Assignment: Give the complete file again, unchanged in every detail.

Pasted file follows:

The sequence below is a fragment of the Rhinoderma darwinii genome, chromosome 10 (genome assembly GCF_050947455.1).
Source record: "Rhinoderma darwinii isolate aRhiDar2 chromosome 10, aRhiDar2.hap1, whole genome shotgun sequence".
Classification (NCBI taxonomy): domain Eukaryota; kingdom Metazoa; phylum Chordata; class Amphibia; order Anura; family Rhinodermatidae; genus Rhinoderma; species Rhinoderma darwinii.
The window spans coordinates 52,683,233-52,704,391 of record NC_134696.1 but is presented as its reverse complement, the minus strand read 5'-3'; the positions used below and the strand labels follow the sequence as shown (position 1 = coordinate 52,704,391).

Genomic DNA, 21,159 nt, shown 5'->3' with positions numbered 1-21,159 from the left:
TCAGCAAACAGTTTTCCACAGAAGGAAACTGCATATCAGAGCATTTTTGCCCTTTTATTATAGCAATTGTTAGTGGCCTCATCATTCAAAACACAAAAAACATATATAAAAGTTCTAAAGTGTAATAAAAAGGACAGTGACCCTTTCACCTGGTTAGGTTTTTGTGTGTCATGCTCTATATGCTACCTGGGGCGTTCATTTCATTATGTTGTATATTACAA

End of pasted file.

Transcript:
The sequence below is a fragment of the Rhinoderma darwinii genome, chromosome 10 (genome assembly GCF_050947455.1).
Source record: "Rhinoderma darwinii isolate aRhiDar2 chromosome 10, aRhiDar2.hap1, whole genome shotgun sequence".
Classification (NCBI taxonomy): domain Eukaryota; kingdom Metazoa; phylum Chordata; class Amphibia; order Anura; family Rhinodermatidae; genus Rhinoderma; species Rhinoderma darwinii.
The window spans coordinates 52,683,233-52,704,391 of record NC_134696.1 but is presented as its reverse complement, the minus strand read 5'-3'; the positions used below and the strand labels follow the sequence as shown (position 1 = coordinate 52,704,391).

Genomic DNA, 21,159 nt, shown 5'->3' with positions numbered 1-21,159 from the left:
TCAGCAAACAGTTTTCCACAGAAGGAAACTGCATATCAGAGCATTTTTGCCCTTTTATTATAGCAATTGTTAGTGGCCTCATCATTCAAAACACAAAAAACATATATAAAAGTTCTAAAGTGTAATAAAAAGGACAGTGACCCTTTCACCTGGTTAGGTTTTTGTGTGTCATGCTCTATATGCTACCTGGGGCGTTCATTTCATTATGTTGTATATTACAA